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Shaken and stirred: how sound and bubbles can cure our troubles

Prof. Constantin-C. Coussios
Statutory Chair of Biomedical Engineering, University of Oxford

Having been traditionally perceived as a diagnostic modality, therapeutic ultrasound is rapidly emerging as a promising tool for non-invasive surgery and drug delivery. Acoustic cavitation, namely the linear or non-linear oscillation of gas or vapour-filled cavities under the effect of an ultrasound field, has been found to play a key role in all of these applications. In the context of non-invasive surgery by High Intensity Focussed Ultrasound (HIFU), the occurrence of inertial cavitation has been found to enhance the rate of heating at the ultrasound focus significantly. A novel technique developed in Oxford, known as Passive Acoustic Mapping (PAM), makes it possible to map and quantify cavitation activity occurring in tissue in real time and in 3D. Bubbles can therefore act both as a promoters and as a markers of treatment, and exploited to achieve feedback control of therapeutic ultrasound exposure in order to maximise tissue ablation for a given input acoustic energy. In the context of drug delivery, micro streaming associated with inertial cavitation has been shown to enhance the transport of drugs across biologically inaccessible interfaces, such as blood vessel walls and tumours. Bubble phenomena can be further exploited to rupture drug carriers 'on demand' in order to achieve targeted drug release. Combinations of these techniques will be illustrated in the context of drug delivery and virotherapy for cancer."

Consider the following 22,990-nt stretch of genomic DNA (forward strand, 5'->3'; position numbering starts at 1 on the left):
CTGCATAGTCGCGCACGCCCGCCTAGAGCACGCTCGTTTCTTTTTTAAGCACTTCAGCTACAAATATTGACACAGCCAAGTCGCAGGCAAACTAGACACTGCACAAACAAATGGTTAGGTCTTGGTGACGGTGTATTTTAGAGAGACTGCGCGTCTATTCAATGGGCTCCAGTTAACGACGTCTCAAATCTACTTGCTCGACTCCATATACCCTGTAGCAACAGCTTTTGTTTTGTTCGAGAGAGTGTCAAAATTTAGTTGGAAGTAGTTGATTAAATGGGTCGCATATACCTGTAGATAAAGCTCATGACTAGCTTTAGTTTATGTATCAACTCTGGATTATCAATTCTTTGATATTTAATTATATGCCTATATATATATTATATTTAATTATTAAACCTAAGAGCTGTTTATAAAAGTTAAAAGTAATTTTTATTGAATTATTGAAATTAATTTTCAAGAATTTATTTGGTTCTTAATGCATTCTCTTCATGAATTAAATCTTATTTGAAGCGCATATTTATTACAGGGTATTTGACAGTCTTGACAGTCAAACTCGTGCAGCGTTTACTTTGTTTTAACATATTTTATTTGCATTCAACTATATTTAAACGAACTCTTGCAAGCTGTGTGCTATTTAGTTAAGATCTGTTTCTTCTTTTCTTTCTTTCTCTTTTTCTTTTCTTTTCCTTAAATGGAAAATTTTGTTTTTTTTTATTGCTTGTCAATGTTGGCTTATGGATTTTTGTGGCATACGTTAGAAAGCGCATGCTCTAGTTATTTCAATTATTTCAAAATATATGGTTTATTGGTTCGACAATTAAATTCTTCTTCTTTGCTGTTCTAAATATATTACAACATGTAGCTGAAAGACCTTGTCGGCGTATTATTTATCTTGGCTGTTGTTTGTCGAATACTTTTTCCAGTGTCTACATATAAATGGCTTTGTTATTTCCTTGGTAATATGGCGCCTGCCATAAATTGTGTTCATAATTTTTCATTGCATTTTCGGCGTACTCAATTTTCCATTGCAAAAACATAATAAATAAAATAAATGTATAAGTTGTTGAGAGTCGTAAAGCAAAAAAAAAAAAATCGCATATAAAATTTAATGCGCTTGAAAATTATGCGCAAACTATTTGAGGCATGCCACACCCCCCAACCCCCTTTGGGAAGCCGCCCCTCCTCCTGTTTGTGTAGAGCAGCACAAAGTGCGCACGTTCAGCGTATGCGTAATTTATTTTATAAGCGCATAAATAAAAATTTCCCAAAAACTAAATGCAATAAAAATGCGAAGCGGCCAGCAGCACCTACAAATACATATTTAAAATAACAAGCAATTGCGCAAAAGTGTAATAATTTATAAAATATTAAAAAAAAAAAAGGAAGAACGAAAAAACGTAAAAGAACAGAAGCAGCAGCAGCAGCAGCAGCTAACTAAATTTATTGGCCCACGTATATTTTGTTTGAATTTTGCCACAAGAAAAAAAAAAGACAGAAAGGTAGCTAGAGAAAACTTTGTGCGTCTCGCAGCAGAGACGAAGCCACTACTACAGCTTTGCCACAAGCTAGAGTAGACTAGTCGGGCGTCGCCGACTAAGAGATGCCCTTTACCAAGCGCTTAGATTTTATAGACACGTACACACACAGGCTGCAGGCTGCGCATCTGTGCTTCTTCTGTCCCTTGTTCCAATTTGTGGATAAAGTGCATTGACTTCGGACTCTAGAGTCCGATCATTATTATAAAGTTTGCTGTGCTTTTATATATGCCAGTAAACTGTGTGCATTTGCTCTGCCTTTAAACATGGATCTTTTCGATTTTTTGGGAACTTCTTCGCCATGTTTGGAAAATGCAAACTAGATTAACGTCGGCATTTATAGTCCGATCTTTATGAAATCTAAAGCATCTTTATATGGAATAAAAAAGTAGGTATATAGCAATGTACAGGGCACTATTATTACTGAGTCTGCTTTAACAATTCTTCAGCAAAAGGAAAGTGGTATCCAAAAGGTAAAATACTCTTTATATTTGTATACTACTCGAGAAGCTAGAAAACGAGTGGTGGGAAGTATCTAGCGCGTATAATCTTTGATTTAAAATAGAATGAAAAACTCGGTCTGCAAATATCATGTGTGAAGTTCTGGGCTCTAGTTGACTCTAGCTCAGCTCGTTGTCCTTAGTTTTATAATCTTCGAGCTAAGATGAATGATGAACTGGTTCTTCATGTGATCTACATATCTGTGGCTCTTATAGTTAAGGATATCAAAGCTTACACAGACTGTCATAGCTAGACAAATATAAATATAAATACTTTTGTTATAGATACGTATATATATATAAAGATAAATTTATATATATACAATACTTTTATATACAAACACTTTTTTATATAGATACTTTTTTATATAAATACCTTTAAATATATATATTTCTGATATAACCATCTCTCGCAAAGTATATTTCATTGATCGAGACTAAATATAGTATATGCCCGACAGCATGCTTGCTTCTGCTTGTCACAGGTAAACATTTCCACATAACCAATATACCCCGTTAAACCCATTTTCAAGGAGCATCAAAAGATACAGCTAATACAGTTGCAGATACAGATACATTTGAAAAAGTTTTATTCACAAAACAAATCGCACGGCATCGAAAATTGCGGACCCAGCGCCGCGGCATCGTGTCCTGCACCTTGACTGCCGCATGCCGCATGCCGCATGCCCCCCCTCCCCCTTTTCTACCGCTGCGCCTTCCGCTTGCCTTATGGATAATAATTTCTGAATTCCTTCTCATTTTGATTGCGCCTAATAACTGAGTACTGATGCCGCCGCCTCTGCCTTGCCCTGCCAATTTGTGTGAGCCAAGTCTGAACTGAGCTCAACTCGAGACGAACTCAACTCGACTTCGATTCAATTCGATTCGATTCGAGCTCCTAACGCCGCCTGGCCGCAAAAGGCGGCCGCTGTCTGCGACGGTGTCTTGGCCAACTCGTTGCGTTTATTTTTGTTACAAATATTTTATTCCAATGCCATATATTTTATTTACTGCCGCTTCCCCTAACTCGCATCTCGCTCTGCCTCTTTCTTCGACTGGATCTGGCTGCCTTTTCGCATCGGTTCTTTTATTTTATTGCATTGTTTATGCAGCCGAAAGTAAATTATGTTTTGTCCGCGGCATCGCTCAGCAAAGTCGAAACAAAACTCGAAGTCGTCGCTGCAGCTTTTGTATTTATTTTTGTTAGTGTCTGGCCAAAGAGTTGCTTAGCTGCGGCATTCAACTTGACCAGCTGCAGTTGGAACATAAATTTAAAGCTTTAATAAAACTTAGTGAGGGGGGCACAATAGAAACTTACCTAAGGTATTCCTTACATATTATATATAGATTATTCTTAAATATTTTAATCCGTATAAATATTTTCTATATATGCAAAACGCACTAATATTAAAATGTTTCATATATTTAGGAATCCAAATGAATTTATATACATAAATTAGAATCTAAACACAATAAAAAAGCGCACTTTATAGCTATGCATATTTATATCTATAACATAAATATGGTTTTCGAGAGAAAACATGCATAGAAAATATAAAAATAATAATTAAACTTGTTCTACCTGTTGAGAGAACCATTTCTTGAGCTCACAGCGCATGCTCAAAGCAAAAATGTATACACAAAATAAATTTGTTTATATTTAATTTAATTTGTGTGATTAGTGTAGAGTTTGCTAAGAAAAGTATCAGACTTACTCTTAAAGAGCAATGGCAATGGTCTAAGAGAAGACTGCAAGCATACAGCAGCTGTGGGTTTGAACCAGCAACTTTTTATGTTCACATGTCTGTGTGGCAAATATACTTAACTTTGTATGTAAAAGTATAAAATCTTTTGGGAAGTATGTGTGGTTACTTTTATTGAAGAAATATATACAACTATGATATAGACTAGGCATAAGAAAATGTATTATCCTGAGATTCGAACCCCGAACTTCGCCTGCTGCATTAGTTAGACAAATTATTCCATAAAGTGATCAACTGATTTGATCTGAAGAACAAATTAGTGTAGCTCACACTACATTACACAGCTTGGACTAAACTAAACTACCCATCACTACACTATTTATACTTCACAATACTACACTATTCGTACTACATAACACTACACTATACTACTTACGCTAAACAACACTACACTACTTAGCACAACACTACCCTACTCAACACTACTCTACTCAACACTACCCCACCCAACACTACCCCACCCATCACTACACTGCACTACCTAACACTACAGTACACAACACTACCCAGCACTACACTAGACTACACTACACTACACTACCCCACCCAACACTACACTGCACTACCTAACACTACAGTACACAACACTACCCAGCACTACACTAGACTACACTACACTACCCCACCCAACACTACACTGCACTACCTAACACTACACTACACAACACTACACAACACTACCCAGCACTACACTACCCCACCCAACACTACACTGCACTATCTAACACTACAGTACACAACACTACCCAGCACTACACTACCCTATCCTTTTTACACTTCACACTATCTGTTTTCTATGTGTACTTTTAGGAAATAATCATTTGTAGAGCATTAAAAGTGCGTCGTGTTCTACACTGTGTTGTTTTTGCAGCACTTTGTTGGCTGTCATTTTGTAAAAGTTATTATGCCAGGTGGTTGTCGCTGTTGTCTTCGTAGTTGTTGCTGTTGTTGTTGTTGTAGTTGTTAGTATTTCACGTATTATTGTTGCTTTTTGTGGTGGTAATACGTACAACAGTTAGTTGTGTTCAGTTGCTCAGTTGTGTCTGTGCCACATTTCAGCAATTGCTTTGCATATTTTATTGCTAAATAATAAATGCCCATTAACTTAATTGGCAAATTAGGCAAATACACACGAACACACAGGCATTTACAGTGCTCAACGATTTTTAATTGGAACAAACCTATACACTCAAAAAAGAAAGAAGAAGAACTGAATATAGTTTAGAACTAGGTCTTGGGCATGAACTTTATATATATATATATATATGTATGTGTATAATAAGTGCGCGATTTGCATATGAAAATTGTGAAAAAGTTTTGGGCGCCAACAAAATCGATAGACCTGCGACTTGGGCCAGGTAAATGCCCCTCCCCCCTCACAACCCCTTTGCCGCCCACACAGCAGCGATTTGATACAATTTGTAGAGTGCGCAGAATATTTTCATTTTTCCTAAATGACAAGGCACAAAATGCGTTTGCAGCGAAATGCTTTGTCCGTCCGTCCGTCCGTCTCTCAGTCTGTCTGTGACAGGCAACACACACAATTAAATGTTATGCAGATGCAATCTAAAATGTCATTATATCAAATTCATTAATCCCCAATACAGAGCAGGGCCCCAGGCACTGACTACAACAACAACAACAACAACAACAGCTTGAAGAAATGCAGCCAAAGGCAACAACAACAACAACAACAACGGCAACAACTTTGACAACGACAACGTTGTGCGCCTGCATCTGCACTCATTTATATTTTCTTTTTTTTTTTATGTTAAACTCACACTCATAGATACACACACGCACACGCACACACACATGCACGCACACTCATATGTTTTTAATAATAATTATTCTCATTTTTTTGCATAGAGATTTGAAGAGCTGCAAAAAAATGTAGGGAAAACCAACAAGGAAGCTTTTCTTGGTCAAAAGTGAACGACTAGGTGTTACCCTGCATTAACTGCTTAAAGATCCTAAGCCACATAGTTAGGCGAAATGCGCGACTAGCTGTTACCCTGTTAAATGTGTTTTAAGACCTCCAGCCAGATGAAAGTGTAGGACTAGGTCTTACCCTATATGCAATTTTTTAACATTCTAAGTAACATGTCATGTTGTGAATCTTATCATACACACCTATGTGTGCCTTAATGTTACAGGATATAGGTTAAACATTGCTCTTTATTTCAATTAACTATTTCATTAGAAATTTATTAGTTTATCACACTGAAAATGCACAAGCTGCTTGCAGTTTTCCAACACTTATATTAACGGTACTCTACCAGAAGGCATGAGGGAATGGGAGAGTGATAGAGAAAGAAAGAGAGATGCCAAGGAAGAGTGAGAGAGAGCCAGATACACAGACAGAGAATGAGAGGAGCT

Speaker bio:

Professor Constantin Coussios (Oxford University) received his BA, MEng and PhD in engineering from the University of Cambridge and was elected to the first statutory chair in Biomedical Engineering at the University of Oxford in 2011, with special responsibility for drug delivery. He founded and heads the Biomedical Ultrasonics, Biotherapy and Biopharmaceuticals Laboratory (BUBBL), a research group of 4 faculty and some 30 researchers working on a wide array of therapeutic ultrasound applications ranging fromnon-invasive surgery to drug delivery. He is the author of over 60 peer-reviewed publications in the general field of biomedical engineering and has attracted a total research income of £11m since joining Oxford in 2004. In 2007, he was the recipient of an EPSRC Challenging Engineering award, in the context of which his research group invented and developed passive acousticmapping (PAM), a novel method for real-time spatiotemporal monitoring, qualification and quantification of cavitation activity that is currently in clinical trials a the Churchill Hospital in Oxford. Prof. Coussios received the UK’s Institute of Acoustics’ Young Person’s Award for Innovation in Acoustical Engineering in 2007, was elected as Secretary-General of the International Society for Therapeutic Ultrasound between 2006-2010 and was honoured with the Society’s Fred Lizzi award in 2012. He was elected as the youngest ever Fellow of the Acoustical Society of America in 2009 for contributions to biomedical ultrasound, and received the Society’s Bruce Lindsay award in 2012. In 2008, he was one of two academic founders of the Oxford University spin-out OrganOx,which has developed a novel device for normothermic organ preservation and repair prior to transplantation that is currently in clinical trials at King's College Hospital (London).